oooh hope the drama is all over now tooth wise, mmmmm very brave visiting the dental school and i'm very much in agree-ance on the dentist being hasty to dig in... i've learnt to say its STARTING to get numb!! sounds good on the exhib front..

Tracey Broome said...

Love the shot of your tooth, gallery worthy photo there! I have mixed up some of the glazes from your last post, hope to test in the next couple of weeks. Will let you know.
Feel better!!

Armelle said...

Your way of telling the story of your tooth would make me laugh if it was not so painful. About the blocked drain, I remember a picture of my son in kindergarten, representing this horrid situation (as beautiful colors lines), we had such problems, it had greatly impressed the poor boy. How true, the clay as a therapy. What beautiful pots! I love the second one from the left.

Best wishes

Arkansas Patti said...

So glad the water is running freely again. Somethings I can do with out, toilet is not one.
Think a cautious person with the plyers and needles is a good thing. Wish there was a dental school near me. I'd go in a heart beat.
Hope you are feeling chipper soon.
Word verification is "cupcrop". Apropos for a potter.

Linda Starr said...

Love the attitude of your first pitcher, what wicked looking tooth, so glad your dental and plumbing woes are behind you.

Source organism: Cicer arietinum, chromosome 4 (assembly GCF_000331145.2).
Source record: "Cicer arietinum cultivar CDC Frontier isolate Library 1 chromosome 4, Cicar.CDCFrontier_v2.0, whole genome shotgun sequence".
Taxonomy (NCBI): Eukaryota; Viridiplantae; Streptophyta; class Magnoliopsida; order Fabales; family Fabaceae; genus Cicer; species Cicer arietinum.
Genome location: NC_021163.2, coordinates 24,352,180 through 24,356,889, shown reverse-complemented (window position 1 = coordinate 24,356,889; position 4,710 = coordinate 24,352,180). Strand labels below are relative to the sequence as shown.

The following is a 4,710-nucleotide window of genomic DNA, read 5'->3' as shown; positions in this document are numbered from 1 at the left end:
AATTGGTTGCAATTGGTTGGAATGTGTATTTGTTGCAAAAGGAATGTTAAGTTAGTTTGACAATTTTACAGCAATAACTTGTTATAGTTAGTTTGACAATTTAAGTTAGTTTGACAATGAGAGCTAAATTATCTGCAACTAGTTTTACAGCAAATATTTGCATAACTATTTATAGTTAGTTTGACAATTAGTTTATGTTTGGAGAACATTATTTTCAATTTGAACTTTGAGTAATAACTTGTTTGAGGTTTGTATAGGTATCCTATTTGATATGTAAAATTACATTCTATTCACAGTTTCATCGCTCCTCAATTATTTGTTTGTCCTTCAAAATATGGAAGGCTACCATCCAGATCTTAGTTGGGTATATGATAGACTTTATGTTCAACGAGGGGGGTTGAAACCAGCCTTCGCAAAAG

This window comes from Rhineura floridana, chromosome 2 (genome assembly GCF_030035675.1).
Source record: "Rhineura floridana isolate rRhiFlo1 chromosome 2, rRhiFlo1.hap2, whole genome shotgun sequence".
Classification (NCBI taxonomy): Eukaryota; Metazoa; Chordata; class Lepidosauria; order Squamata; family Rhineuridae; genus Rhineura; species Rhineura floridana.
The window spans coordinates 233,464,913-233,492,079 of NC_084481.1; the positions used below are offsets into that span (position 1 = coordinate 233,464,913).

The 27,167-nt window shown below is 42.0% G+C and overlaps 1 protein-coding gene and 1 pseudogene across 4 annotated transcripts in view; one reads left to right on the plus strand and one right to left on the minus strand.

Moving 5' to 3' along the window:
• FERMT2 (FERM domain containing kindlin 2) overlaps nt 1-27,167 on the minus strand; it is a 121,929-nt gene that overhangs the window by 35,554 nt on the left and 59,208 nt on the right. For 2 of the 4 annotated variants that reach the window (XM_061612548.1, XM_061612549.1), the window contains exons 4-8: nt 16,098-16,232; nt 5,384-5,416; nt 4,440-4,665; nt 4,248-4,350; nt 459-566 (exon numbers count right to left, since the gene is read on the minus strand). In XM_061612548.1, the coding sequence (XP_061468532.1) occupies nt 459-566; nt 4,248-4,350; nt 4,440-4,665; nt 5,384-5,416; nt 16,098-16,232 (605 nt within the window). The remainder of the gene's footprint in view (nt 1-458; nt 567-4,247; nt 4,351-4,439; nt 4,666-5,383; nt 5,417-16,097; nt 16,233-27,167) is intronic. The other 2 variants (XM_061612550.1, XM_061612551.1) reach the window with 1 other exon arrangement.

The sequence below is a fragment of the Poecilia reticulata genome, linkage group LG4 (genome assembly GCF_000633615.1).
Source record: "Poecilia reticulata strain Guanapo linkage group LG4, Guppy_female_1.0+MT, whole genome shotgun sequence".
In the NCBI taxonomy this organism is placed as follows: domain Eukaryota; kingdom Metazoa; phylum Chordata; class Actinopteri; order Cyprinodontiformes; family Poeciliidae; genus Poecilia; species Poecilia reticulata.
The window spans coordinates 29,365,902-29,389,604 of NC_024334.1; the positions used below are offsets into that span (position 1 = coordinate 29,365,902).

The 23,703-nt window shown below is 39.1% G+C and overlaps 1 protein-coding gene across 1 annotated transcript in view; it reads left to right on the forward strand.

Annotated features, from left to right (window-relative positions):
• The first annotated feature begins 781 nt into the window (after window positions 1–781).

Christine H S said...

Sorry about the tooth, though that's a great portrait of it, I could see some sort of ancient pot in that, with four legs and glazed with...mercury. Anyway, it sounds as though it is a good thing to have had out, I hope the energy and stamina return though thoughtful and gentle paced pots sound a better bet than wielding a pick axe.

Judy Shreve said...

It's amazing how a bad tooth can affect our whole being -- so glad it's out & with out too much drama. Although you are brave to go to the dental school.

Yuck on plumbing problems -- but those pots are truly wonderful. I'm looking forward to seeing them glazed.

Hope you are back to your old self soon.

Angie said...

I am terrible when it comes to dentists so your tooth made me shudder and reminded me that I need LOADS of work done,

Lets turn to a happier subject .... your amazing tall jug ...it reminds me of a water pump ...not sure why LOL but I really love the shape and quirky handle base.